Salvation might also be attained through the sense of vocation. Professionalism not only enabled a man to rise in society and redeem himself from the taint of trade: it carried with it the notion that by specializing in scientific discovery or economics a man might benefit his fellow men. You did not have to be a Puritan to hear the call. Not God but society, not religious fervor but intellectual passion, was at the heart of a vocation: indeed through a vocation a man realized himself and at the same time improved the lot of his fellow men.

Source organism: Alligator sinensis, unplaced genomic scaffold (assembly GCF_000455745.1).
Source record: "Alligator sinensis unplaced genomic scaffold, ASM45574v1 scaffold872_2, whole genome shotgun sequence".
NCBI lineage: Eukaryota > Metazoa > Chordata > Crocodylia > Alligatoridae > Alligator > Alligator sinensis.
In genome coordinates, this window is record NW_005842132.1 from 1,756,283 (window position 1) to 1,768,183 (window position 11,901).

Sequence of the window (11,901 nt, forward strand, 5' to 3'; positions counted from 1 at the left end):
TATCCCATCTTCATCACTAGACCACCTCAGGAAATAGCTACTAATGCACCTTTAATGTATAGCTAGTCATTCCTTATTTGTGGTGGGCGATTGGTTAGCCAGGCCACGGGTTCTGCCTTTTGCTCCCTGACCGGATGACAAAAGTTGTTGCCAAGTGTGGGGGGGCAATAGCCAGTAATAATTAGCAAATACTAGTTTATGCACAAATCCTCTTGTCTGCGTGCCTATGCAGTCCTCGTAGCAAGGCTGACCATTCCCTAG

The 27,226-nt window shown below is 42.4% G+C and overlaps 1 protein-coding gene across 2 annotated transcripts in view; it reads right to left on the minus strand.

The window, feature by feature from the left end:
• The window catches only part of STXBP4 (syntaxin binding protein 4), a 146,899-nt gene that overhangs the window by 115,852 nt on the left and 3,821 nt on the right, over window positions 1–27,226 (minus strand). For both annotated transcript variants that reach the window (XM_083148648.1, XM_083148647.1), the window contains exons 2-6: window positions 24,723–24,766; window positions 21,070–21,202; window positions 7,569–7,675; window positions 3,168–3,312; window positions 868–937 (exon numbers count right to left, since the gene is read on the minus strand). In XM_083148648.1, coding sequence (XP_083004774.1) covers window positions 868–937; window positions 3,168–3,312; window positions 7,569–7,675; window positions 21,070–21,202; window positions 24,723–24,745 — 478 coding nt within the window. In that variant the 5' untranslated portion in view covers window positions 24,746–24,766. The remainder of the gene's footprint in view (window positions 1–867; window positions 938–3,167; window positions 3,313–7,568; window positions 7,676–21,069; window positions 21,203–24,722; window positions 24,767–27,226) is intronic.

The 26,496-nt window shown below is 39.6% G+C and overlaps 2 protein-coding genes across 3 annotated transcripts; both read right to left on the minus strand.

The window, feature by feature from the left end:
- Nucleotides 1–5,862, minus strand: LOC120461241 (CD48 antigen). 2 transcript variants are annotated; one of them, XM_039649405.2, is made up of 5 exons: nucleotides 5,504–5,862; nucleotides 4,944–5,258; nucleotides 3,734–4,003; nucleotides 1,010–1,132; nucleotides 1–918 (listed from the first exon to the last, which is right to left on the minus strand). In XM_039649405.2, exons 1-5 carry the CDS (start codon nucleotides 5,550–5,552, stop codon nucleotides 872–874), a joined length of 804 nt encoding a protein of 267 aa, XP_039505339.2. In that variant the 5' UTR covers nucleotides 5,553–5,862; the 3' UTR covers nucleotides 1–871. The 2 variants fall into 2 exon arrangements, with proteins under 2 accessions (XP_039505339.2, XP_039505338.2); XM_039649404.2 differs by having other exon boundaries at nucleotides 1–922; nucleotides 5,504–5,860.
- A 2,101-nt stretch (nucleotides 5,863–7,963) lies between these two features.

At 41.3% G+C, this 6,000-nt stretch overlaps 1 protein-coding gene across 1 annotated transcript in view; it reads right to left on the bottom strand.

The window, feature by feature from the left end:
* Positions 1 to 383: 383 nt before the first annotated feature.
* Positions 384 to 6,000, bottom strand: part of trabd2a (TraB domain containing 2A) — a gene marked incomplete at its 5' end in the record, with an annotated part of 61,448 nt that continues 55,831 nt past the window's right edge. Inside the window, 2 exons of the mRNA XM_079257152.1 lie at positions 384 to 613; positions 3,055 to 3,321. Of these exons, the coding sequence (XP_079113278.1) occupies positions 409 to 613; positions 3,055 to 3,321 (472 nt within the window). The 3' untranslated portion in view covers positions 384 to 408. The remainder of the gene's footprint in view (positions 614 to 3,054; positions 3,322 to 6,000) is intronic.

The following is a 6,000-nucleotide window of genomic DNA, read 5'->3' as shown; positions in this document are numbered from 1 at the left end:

This is the idea which Mr. Mintz works out through the writings of Carlyle, Newman, and more especially George Eliot. He argues that the conception of a life, and hence of a biography, changed in Victorian times because life began, not so much at birth, as when a human being sensed his calling, and it ended, not so much at death, as when the calling was consummated. Newman sees no point in continuing his Apologia after his conversion to the Church of Rome: he has found his vocation and there is no more to be said. Carlyle argues that those who followed the precept “know thyself” end in a morass of self-examination, self-doubt, self-torture, egotistical communings which unman them for life. The correct question to ask is not “know thyself” but “know what thou canst work at.”